Traditionally, cognition and emotion are seen as separate domains that are independent at best and in competition at worst. The French scientist and philosopher Blaise Pascal (1623–1662) famously said “Le coeur a ses raisons que la raison ne connaît point” (The heart has its reasons that reason does not know). Consistent with this quote, many studies in the past have underscored dissociable effects and non-overlapping brain structures of affect and cognition during the control and monitoring of goal-directed behavior (e.g., Bush et al., 2000). Over the last century, however, psychologists and neuroscientists have increasingly appreciated strong reciprocal connections and interactions between cognition and emotion. Initially this was demonstrated in cognitive functions such as perception, attention, learning, memory and decision-making. For instance, an emotional stimulus can alter low-level visual perception (e.g., Bocanegra and Zeelenberg, 2009), and it can capture attention (e.g., Anderson and Phelps, 2001). Likewise, emotional stimuli are better learned and remembered than neutral ones (e.g., McGaugh, 1990) and they can provide strong incentives to bias decision-making (Bechara et al., 1997).
Hence, the independent or competitive view is gradually being replaced by an interactive view. Currently, we focus on interactions of emotion and motivation with cognitive control. Empirical articles and review papers included in this Research Topic timely reveal the extent of overlap and synergistic effects between cognitive control and a wide range of affective processes, both in the normal adult brain, as well as in specific (pathological) conditions, best characterized by either poor or unripe prefrontal-based executive functions as well as impaired affective processes.
Broadly speaking, the original contributions included in this Research Topic tackle one (or more) out of three possible topics. The first and most represented consists of the influence of emotion on cognitive control. Krypotos et al. (2011) focus on the effect of individual differences in emotion regulation, measured by heart rate variability, on response inhibition. van Steenbergen et al. (2011) demonstrate attentional focusing after the presentation of negative pictures. Stürmer et al. (2011) discuss the effect of reward on conflict adaptation. Ridderinkhof et al. (2012) showed that positive affect restored decision learning in patients with Parkinson's disease. Reeck and Egner (2011) demonstrated that irrelevant emotional information distracts more than non-emotional information, supporting affective prioritization in human information processing. Demanet et al. (2011) study the effect of affective stimuli on voluntary task switching. Cavanagh et al. (2011) show that depression is associated with larger error (ERN) signals, suggesting an influence of motivational state on early error processing. Danielmeier and Ullsperger (2011) study the effect of errors (motivationally salient events) on post-error processing. Finally, Chiew and Braver (2011) review the influences of motivational state on early error processing.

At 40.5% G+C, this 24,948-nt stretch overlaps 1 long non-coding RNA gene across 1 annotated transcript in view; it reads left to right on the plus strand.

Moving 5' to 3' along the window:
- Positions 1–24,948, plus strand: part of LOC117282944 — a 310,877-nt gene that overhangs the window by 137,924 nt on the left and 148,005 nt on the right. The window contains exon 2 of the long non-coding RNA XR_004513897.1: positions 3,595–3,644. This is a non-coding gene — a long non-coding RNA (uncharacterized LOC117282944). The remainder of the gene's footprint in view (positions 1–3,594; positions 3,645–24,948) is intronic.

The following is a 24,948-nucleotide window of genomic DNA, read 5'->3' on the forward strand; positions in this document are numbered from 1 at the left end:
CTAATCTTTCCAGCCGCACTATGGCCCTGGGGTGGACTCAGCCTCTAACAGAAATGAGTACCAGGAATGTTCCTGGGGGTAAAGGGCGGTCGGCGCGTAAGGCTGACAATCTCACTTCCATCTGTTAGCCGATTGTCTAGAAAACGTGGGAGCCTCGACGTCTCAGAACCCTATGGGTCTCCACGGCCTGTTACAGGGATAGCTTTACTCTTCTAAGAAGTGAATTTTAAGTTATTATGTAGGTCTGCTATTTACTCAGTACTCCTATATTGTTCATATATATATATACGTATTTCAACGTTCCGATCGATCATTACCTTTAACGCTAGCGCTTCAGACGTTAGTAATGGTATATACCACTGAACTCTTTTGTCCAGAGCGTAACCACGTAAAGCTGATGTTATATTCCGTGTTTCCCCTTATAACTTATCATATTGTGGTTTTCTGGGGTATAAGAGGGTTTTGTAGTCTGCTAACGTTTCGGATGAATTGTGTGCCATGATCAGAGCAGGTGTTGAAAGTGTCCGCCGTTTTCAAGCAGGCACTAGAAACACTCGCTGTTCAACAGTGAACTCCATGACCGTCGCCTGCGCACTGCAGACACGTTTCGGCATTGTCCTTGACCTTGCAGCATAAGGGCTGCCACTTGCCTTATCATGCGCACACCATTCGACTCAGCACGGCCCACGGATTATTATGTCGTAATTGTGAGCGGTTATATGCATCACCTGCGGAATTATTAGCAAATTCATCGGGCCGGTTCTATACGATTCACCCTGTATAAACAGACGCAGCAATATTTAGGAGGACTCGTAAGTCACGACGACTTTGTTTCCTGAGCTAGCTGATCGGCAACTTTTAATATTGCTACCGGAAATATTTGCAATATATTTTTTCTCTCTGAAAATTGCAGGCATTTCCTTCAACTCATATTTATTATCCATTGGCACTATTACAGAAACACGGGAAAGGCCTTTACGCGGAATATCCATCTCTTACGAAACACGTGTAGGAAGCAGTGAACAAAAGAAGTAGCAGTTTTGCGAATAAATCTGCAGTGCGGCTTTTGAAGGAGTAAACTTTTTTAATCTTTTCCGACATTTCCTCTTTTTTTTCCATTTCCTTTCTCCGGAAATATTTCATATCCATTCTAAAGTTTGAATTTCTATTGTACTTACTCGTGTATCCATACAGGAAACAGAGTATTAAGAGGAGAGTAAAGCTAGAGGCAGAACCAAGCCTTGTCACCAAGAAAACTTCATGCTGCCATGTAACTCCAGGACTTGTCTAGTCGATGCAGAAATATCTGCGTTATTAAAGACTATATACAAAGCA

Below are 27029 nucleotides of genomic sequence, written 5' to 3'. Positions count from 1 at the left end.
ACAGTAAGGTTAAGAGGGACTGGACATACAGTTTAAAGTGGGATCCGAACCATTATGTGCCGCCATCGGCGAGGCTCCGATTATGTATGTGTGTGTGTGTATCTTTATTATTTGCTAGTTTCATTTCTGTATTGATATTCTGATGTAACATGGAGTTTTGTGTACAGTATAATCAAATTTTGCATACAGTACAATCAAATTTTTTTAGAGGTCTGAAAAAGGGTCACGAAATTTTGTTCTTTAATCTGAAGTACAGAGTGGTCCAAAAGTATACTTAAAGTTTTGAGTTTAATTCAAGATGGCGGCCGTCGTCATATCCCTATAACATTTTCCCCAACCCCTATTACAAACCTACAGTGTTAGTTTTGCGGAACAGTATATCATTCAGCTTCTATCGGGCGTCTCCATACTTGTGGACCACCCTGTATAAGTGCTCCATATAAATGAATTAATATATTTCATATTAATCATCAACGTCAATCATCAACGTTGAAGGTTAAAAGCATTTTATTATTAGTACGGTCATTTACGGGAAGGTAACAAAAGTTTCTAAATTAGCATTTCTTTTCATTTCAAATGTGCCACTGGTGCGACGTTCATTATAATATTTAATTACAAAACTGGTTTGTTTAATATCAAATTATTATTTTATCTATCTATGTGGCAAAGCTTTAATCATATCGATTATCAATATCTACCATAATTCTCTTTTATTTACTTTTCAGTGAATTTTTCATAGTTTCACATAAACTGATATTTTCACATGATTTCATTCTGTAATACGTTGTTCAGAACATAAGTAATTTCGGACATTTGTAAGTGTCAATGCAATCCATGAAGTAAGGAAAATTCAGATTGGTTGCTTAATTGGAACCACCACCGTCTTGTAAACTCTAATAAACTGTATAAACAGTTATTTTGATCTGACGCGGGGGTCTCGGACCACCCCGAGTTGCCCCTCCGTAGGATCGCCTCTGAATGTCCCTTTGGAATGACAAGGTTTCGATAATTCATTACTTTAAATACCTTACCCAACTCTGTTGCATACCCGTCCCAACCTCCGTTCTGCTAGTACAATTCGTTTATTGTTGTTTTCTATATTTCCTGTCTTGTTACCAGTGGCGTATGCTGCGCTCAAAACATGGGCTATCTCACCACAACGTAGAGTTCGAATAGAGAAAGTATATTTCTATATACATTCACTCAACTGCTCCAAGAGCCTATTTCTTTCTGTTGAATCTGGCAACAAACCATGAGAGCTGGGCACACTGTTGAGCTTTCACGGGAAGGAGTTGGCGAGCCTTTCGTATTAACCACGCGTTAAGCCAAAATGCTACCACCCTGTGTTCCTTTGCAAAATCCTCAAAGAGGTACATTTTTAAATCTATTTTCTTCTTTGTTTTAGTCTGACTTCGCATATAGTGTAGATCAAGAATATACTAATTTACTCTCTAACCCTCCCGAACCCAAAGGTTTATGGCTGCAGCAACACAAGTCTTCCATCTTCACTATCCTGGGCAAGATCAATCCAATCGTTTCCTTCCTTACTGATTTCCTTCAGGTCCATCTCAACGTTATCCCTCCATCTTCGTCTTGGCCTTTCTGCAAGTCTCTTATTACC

In the second category, papers establish a conceptual or anatomical common substrate for cognitive control and emotion. Lowe and Ziemke (2011) endorse a perspective in which emotions are predictions of action tendencies. Aarts et al. (2011) review the literature supporting the hypothesis that (striatal) dopamine regulates the interaction between (appetitive) motivation and cognition. Mushtaq et al. (2011) look at similarities between uncertainty and cognitive control. Mueller (2011) reviews the developmental trajectories of cognitive and emotion control during adolescence. Berggren et al. (2011) emphasize the link between trait-related distractibility in healthy adults and their performance in standard cognitive tasks. Tops and Boksem (2011, 2012) propose that there are two cognitive control systems (one ventral and one dorsal), both of which are partially cognitive and partially affective. Su et al. (2011) propose the glance-look model, specifying how affect and cognitive control interact to produce the attentional blink.